The four new reactors that are now under construction (Vogtle, Units 3 and 4, and Summer, Units 2 and 3) are expected to come online between 2019 and 2020. The related Today in Energy article of June 14, 2016, explains more about these new reactors.
As of January 2017, the NRC had about 10 applications for new reactors in various stages of review. The NRC application review process can take up to five years to complete. Under current licensing regulations, a company that seeks to build a new reactor can use off-the-shelf reactor designs that the NRC has previously approved. The design certification the NRC issues is independent of approvals of applications to construct or operate a new nuclear power plant. When the applicant uses an NRC-certified reactor design, that means that all safety issues related to the design have been resolved, and the focus of the NRC's review is the quality of construction. Construction of a nuclear power plant may take five years or more.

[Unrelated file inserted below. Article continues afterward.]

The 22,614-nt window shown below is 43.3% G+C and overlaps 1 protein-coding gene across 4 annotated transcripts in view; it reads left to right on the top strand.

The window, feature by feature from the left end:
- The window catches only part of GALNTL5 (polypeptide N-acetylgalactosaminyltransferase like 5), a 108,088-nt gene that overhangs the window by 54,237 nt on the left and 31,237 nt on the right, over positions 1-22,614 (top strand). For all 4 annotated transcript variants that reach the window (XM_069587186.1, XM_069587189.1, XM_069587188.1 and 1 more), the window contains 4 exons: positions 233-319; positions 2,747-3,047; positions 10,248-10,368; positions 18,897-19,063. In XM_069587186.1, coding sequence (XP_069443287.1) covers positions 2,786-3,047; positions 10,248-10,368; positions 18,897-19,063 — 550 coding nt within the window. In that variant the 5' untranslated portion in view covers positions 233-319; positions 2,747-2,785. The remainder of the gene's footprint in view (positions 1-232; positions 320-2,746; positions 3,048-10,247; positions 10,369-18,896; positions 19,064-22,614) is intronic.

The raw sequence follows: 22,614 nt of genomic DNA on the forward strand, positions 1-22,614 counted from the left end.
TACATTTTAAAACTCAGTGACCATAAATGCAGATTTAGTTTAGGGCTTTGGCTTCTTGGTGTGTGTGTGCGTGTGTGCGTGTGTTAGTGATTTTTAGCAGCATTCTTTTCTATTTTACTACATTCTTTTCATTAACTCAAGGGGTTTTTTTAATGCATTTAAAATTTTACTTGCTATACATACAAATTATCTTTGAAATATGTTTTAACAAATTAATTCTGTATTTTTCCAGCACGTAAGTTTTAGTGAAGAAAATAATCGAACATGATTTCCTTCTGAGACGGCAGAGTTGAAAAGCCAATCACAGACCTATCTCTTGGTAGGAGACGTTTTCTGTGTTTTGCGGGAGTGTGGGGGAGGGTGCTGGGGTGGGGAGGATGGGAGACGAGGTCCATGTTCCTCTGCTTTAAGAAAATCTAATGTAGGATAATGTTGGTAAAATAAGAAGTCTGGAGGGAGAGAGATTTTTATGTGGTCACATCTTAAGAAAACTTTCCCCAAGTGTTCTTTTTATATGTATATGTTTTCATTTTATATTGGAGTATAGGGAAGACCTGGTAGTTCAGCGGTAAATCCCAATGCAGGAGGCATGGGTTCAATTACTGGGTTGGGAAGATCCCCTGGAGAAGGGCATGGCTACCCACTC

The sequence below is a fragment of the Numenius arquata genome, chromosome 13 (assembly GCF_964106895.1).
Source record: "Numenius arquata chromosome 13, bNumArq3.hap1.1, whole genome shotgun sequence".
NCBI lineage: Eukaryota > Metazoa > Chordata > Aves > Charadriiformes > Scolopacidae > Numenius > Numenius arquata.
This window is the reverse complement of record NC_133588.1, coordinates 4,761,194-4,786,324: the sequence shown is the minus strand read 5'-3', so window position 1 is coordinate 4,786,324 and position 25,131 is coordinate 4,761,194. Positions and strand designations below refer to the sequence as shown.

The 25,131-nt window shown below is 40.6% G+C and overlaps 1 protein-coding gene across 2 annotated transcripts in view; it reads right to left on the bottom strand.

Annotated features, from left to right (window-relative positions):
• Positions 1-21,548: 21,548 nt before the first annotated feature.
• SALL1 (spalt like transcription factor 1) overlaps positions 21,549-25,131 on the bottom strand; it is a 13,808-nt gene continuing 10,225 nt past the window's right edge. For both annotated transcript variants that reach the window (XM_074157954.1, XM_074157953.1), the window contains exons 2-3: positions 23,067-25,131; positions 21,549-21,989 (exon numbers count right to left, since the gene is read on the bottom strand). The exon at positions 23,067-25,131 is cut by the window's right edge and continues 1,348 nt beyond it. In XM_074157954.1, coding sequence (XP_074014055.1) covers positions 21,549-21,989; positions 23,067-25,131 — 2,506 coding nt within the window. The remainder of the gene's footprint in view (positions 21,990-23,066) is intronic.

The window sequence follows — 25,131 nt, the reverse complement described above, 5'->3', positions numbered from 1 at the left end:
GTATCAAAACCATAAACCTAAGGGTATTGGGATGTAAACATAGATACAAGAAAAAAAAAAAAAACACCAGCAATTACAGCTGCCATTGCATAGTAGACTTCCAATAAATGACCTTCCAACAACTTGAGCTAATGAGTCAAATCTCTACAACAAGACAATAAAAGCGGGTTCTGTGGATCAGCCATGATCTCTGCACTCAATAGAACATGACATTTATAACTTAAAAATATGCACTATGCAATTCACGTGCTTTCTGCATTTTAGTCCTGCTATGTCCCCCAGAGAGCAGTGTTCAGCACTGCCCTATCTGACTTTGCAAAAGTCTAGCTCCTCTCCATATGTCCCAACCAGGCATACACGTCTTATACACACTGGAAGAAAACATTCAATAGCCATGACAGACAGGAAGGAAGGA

The U.S. Energy Information Administration (EIA) projects in the Annual Energy Outlook 2017 that new nuclear electricity generation capacity will be added in 2019 and 2020, but that capacity retirements and derates will result in less nuclear electricity generation capacity than in 2016 in every year through 2050.